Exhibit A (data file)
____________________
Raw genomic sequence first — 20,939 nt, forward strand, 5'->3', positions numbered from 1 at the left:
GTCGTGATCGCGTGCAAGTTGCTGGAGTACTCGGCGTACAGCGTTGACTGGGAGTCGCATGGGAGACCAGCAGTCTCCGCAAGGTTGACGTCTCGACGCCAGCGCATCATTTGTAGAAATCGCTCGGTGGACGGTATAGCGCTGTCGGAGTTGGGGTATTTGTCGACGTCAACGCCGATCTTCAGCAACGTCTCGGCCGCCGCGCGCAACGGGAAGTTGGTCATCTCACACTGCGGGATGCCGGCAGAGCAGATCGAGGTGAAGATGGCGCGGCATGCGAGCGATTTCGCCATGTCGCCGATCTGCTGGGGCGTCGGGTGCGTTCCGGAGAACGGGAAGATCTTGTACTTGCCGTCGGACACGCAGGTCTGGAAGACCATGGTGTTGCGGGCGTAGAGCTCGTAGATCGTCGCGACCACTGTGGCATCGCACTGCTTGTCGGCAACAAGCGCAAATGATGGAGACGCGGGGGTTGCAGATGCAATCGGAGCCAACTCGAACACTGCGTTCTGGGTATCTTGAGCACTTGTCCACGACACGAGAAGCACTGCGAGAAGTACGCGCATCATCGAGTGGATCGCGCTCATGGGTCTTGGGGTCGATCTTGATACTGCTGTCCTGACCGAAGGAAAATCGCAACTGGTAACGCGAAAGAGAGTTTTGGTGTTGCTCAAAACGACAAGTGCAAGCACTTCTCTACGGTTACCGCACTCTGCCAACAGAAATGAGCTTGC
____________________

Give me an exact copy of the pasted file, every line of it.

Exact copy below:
Raw genomic sequence first — 20,939 nt, forward strand, 5'->3', positions numbered from 1 at the left:
GTCGTGATCGCGTGCAAGTTGCTGGAGTACTCGGCGTACAGCGTTGACTGGGAGTCGCATGGGAGACCAGCAGTCTCCGCAAGGTTGACGTCTCGACGCCAGCGCATCATTTGTAGAAATCGCTCGGTGGACGGTATAGCGCTGTCGGAGTTGGGGTATTTGTCGACGTCAACGCCGATCTTCAGCAACGTCTCGGCCGCCGCGCGCAACGGGAAGTTGGTCATCTCACACTGCGGGATGCCGGCAGAGCAGATCGAGGTGAAGATGGCGCGGCATGCGAGCGATTTCGCCATGTCGCCGATCTGCTGGGGCGTCGGGTGCGTTCCGGAGAACGGGAAGATCTTGTACTTGCCGTCGGACACGCAGGTCTGGAAGACCATGGTGTTGCGGGCGTAGAGCTCGTAGATCGTCGCGACCACTGTGGCATCGCACTGCTTGTCGGCAACAAGCGCAAATGATGGAGACGCGGGGGTTGCAGATGCAATCGGAGCCAACTCGAACACTGCGTTCTGGGTATCTTGAGCACTTGTCCACGACACGAGAAGCACTGCGAGAAGTACGCGCATCATCGAGTGGATCGCGCTCATGGGTCTTGGGGTCGATCTTGATACTGCTGTCCTGACCGAAGGAAAATCGCAACTGGTAACGCGAAAGAGAGTTTTGGTGTTGCTCAAAACGACAAGTGCAAGCACTTCTCTACGGTTACCGCACTCTGCCAACAGAAATGAGCTTGC